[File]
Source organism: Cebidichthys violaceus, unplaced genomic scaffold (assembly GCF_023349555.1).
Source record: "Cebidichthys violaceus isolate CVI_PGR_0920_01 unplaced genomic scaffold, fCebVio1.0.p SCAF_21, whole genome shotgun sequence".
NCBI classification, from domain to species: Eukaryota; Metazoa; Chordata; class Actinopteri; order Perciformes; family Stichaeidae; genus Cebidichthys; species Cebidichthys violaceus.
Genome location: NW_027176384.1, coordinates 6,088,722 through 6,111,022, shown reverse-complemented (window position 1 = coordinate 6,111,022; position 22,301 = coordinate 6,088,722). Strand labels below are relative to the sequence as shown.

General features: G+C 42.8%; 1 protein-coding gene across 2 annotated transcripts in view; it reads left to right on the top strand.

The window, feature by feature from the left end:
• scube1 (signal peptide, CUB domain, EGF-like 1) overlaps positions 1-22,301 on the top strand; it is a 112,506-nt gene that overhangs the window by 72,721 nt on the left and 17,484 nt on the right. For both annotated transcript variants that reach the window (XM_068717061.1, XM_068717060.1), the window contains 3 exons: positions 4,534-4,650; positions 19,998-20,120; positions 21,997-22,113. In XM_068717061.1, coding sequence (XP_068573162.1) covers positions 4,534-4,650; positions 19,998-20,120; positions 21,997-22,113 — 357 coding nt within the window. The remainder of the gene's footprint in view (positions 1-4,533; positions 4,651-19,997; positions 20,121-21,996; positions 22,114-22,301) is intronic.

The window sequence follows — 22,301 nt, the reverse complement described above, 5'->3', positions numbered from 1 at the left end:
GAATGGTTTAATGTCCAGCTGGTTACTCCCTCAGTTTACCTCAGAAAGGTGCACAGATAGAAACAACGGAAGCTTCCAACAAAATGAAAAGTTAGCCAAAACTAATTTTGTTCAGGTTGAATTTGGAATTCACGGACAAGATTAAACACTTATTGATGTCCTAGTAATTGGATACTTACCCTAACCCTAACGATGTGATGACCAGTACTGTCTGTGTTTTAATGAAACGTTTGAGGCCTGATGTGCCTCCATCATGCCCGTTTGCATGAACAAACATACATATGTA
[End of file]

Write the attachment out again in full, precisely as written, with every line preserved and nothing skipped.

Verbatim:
Source organism: Cebidichthys violaceus, unplaced genomic scaffold (assembly GCF_023349555.1).
Source record: "Cebidichthys violaceus isolate CVI_PGR_0920_01 unplaced genomic scaffold, fCebVio1.0.p SCAF_21, whole genome shotgun sequence".
NCBI classification, from domain to species: Eukaryota; Metazoa; Chordata; class Actinopteri; order Perciformes; family Stichaeidae; genus Cebidichthys; species Cebidichthys violaceus.
Genome location: NW_027176384.1, coordinates 6,088,722 through 6,111,022, shown reverse-complemented (window position 1 = coordinate 6,111,022; position 22,301 = coordinate 6,088,722). Strand labels below are relative to the sequence as shown.

General features: G+C 42.8%; 1 protein-coding gene across 2 annotated transcripts in view; it reads left to right on the top strand.

The window, feature by feature from the left end:
• scube1 (signal peptide, CUB domain, EGF-like 1) overlaps positions 1-22,301 on the top strand; it is a 112,506-nt gene that overhangs the window by 72,721 nt on the left and 17,484 nt on the right. For both annotated transcript variants that reach the window (XM_068717061.1, XM_068717060.1), the window contains 3 exons: positions 4,534-4,650; positions 19,998-20,120; positions 21,997-22,113. In XM_068717061.1, coding sequence (XP_068573162.1) covers positions 4,534-4,650; positions 19,998-20,120; positions 21,997-22,113 — 357 coding nt within the window. The remainder of the gene's footprint in view (positions 1-4,533; positions 4,651-19,997; positions 20,121-21,996; positions 22,114-22,301) is intronic.

The window sequence follows — 22,301 nt, the reverse complement described above, 5'->3', positions numbered from 1 at the left end:
GAATGGTTTAATGTCCAGCTGGTTACTCCCTCAGTTTACCTCAGAAAGGTGCACAGATAGAAACAACGGAAGCTTCCAACAAAATGAAAAGTTAGCCAAAACTAATTTTGTTCAGGTTGAATTTGGAATTCACGGACAAGATTAAACACTTATTGATGTCCTAGTAATTGGATACTTACCCTAACCCTAACGATGTGATGACCAGTACTGTCTGTGTTTTAATGAAACGTTTGAGGCCTGATGTGCCTCCATCATGCCCGTTTGCATGAACAAACATACATATGTA